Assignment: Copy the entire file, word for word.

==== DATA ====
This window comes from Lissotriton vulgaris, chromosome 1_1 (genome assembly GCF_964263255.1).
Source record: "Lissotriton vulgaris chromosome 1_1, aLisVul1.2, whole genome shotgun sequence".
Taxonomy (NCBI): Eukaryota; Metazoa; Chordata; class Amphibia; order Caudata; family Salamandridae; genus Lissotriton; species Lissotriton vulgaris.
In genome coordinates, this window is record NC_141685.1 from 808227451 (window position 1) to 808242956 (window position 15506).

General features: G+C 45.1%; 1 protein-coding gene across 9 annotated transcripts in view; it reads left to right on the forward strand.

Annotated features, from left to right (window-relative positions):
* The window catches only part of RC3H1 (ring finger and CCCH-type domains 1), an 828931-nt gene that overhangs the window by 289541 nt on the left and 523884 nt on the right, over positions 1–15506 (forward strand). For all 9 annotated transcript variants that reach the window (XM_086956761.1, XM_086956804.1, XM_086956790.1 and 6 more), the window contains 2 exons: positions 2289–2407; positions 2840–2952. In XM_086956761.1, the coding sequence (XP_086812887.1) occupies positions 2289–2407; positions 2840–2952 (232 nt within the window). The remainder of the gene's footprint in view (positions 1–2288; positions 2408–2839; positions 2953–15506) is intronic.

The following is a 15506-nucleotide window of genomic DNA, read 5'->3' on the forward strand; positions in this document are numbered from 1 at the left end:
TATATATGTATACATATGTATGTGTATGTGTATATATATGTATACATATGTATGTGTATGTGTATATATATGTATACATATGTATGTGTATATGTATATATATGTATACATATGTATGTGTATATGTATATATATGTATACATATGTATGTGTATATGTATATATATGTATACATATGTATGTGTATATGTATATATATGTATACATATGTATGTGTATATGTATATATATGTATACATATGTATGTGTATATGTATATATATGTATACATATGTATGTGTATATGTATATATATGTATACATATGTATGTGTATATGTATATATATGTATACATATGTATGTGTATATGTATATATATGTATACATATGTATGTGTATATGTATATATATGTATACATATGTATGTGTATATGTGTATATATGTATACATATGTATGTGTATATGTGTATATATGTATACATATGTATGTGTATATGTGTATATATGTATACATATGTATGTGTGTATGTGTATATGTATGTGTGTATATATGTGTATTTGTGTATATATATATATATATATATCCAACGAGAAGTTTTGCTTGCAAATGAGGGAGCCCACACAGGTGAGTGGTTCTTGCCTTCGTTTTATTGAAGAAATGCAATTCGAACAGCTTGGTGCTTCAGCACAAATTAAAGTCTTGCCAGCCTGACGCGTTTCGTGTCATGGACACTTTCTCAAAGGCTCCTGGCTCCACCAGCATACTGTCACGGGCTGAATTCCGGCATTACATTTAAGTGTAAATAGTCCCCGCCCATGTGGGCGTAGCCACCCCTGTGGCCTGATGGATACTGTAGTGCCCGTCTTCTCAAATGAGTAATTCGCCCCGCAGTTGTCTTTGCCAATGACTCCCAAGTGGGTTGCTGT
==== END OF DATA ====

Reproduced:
This window comes from Lissotriton vulgaris, chromosome 1_1 (genome assembly GCF_964263255.1).
Source record: "Lissotriton vulgaris chromosome 1_1, aLisVul1.2, whole genome shotgun sequence".
Taxonomy (NCBI): Eukaryota; Metazoa; Chordata; class Amphibia; order Caudata; family Salamandridae; genus Lissotriton; species Lissotriton vulgaris.
In genome coordinates, this window is record NC_141685.1 from 808227451 (window position 1) to 808242956 (window position 15506).

General features: G+C 45.1%; 1 protein-coding gene across 9 annotated transcripts in view; it reads left to right on the forward strand.

Annotated features, from left to right (window-relative positions):
* The window catches only part of RC3H1 (ring finger and CCCH-type domains 1), an 828931-nt gene that overhangs the window by 289541 nt on the left and 523884 nt on the right, over positions 1–15506 (forward strand). For all 9 annotated transcript variants that reach the window (XM_086956761.1, XM_086956804.1, XM_086956790.1 and 6 more), the window contains 2 exons: positions 2289–2407; positions 2840–2952. In XM_086956761.1, the coding sequence (XP_086812887.1) occupies positions 2289–2407; positions 2840–2952 (232 nt within the window). The remainder of the gene's footprint in view (positions 1–2288; positions 2408–2839; positions 2953–15506) is intronic.

The following is a 15506-nucleotide window of genomic DNA, read 5'->3' on the forward strand; positions in this document are numbered from 1 at the left end:
TATATATGTATACATATGTATGTGTATGTGTATATATATGTATACATATGTATGTGTATGTGTATATATATGTATACATATGTATGTGTATATGTATATATATGTATACATATGTATGTGTATATGTATATATATGTATACATATGTATGTGTATATGTATATATATGTATACATATGTATGTGTATATGTATATATATGTATACATATGTATGTGTATATGTATATATATGTATACATATGTATGTGTATATGTATATATATGTATACATATGTATGTGTATATGTATATATATGTATACATATGTATGTGTATATGTATATATATGTATACATATGTATGTGTATATGTATATATATGTATACATATGTATGTGTATATGTATATATATGTATACATATGTATGTGTATATGTGTATATATGTATACATATGTATGTGTATATGTGTATATATGTATACATATGTATGTGTATATGTGTATATATGTATACATATGTATGTGTGTATGTGTATATGTATGTGTGTATATATGTGTATTTGTGTATATATATATATATATATATCCAACGAGAAGTTTTGCTTGCAAATGAGGGAGCCCACACAGGTGAGTGGTTCTTGCCTTCGTTTTATTGAAGAAATGCAATTCGAACAGCTTGGTGCTTCAGCACAAATTAAAGTCTTGCCAGCCTGACGCGTTTCGTGTCATGGACACTTTCTCAAAGGCTCCTGGCTCCACCAGCATACTGTCACGGGCTGAATTCCGGCATTACATTTAAGTGTAAATAGTCCCCGCCCATGTGGGCGTAGCCACCCCTGTGGCCTGATGGATACTGTAGTGCCCGTCTTCTCAAATGAGTAATTCGCCCCGCAGTTGTCTTTGCCAATGACTCCCAAGTGGGTTGCTGT